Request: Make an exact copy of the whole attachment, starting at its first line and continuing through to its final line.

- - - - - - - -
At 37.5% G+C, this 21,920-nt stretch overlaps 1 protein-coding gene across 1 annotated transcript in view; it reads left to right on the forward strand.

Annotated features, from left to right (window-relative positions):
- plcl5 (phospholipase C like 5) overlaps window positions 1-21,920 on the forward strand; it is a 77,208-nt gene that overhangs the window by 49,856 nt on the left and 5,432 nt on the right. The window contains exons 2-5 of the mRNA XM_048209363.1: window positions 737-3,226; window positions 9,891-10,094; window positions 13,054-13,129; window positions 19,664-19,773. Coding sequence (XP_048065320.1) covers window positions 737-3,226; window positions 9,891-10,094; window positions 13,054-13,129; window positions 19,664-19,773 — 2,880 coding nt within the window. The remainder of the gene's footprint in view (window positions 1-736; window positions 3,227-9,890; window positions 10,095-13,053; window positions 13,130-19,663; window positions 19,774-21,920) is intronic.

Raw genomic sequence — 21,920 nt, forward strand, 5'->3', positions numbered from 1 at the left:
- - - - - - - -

At 37.5% G+C, this 21,920-nt stretch overlaps 1 protein-coding gene across 1 annotated transcript in view; it reads left to right on the forward strand.

Annotated features, from left to right (window-relative positions):
- plcl5 (phospholipase C like 5) overlaps window positions 1-21,920 on the forward strand; it is a 77,208-nt gene that overhangs the window by 49,856 nt on the left and 5,432 nt on the right. The window contains exons 2-5 of the mRNA XM_048209363.1: window positions 737-3,226; window positions 9,891-10,094; window positions 13,054-13,129; window positions 19,664-19,773. Coding sequence (XP_048065320.1) covers window positions 737-3,226; window positions 9,891-10,094; window positions 13,054-13,129; window positions 19,664-19,773 — 2,880 coding nt within the window. The remainder of the gene's footprint in view (window positions 1-736; window positions 3,227-9,890; window positions 10,095-13,053; window positions 13,130-19,663; window positions 19,774-21,920) is intronic.

Raw genomic sequence — 21,920 nt, forward strand, 5'->3', positions numbered from 1 at the left: